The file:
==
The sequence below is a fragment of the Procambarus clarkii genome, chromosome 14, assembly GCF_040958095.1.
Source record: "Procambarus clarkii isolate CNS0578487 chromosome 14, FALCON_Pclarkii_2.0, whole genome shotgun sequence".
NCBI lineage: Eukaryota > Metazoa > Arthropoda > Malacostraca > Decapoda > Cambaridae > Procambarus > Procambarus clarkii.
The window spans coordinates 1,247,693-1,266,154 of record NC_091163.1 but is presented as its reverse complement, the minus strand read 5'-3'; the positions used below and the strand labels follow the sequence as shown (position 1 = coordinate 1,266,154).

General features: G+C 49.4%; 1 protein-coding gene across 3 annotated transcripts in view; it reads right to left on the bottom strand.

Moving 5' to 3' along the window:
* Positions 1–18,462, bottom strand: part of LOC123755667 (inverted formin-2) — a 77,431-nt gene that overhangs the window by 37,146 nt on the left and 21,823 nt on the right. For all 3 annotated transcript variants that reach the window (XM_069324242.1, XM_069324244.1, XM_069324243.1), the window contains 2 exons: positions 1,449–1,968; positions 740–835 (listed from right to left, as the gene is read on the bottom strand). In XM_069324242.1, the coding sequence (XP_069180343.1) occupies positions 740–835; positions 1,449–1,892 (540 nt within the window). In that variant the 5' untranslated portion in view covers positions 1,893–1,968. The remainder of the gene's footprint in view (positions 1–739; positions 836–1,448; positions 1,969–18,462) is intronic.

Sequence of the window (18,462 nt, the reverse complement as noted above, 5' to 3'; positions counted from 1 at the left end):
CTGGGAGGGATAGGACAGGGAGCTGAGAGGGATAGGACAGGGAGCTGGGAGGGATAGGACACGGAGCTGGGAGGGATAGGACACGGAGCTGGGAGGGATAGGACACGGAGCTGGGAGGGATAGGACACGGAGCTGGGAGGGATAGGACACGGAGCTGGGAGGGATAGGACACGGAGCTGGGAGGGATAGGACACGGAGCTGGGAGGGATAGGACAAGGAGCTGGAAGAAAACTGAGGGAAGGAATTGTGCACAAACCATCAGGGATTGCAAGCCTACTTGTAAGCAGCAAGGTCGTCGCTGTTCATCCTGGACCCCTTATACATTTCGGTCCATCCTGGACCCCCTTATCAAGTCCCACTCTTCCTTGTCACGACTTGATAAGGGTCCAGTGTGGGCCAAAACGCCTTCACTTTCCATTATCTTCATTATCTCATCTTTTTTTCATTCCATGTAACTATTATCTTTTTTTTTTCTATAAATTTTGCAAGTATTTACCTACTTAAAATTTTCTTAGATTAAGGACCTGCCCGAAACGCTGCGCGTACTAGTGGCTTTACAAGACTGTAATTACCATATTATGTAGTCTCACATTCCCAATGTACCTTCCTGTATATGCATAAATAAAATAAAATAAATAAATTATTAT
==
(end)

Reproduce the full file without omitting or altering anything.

The sequence below is a fragment of the Procambarus clarkii genome, chromosome 14, assembly GCF_040958095.1.
Source record: "Procambarus clarkii isolate CNS0578487 chromosome 14, FALCON_Pclarkii_2.0, whole genome shotgun sequence".
NCBI lineage: Eukaryota > Metazoa > Arthropoda > Malacostraca > Decapoda > Cambaridae > Procambarus > Procambarus clarkii.
The window spans coordinates 1,247,693-1,266,154 of record NC_091163.1 but is presented as its reverse complement, the minus strand read 5'-3'; the positions used below and the strand labels follow the sequence as shown (position 1 = coordinate 1,266,154).

General features: G+C 49.4%; 1 protein-coding gene across 3 annotated transcripts in view; it reads right to left on the bottom strand.

Moving 5' to 3' along the window:
* Positions 1–18,462, bottom strand: part of LOC123755667 (inverted formin-2) — a 77,431-nt gene that overhangs the window by 37,146 nt on the left and 21,823 nt on the right. For all 3 annotated transcript variants that reach the window (XM_069324242.1, XM_069324244.1, XM_069324243.1), the window contains 2 exons: positions 1,449–1,968; positions 740–835 (listed from right to left, as the gene is read on the bottom strand). In XM_069324242.1, the coding sequence (XP_069180343.1) occupies positions 740–835; positions 1,449–1,892 (540 nt within the window). In that variant the 5' untranslated portion in view covers positions 1,893–1,968. The remainder of the gene's footprint in view (positions 1–739; positions 836–1,448; positions 1,969–18,462) is intronic.

Sequence of the window (18,462 nt, the reverse complement as noted above, 5' to 3'; positions counted from 1 at the left end):
CTGGGAGGGATAGGACAGGGAGCTGAGAGGGATAGGACAGGGAGCTGGGAGGGATAGGACACGGAGCTGGGAGGGATAGGACACGGAGCTGGGAGGGATAGGACACGGAGCTGGGAGGGATAGGACACGGAGCTGGGAGGGATAGGACACGGAGCTGGGAGGGATAGGACACGGAGCTGGGAGGGATAGGACACGGAGCTGGGAGGGATAGGACAAGGAGCTGGAAGAAAACTGAGGGAAGGAATTGTGCACAAACCATCAGGGATTGCAAGCCTACTTGTAAGCAGCAAGGTCGTCGCTGTTCATCCTGGACCCCTTATACATTTCGGTCCATCCTGGACCCCCTTATCAAGTCCCACTCTTCCTTGTCACGACTTGATAAGGGTCCAGTGTGGGCCAAAACGCCTTCACTTTCCATTATCTTCATTATCTCATCTTTTTTTCATTCCATGTAACTATTATCTTTTTTTTTTCTATAAATTTTGCAAGTATTTACCTACTTAAAATTTTCTTAGATTAAGGACCTGCCCGAAACGCTGCGCGTACTAGTGGCTTTACAAGACTGTAATTACCATATTATGTAGTCTCACATTCCCAATGTACCTTCCTGTATATGCATAAATAAAATAAAATAAATAAATTATTAT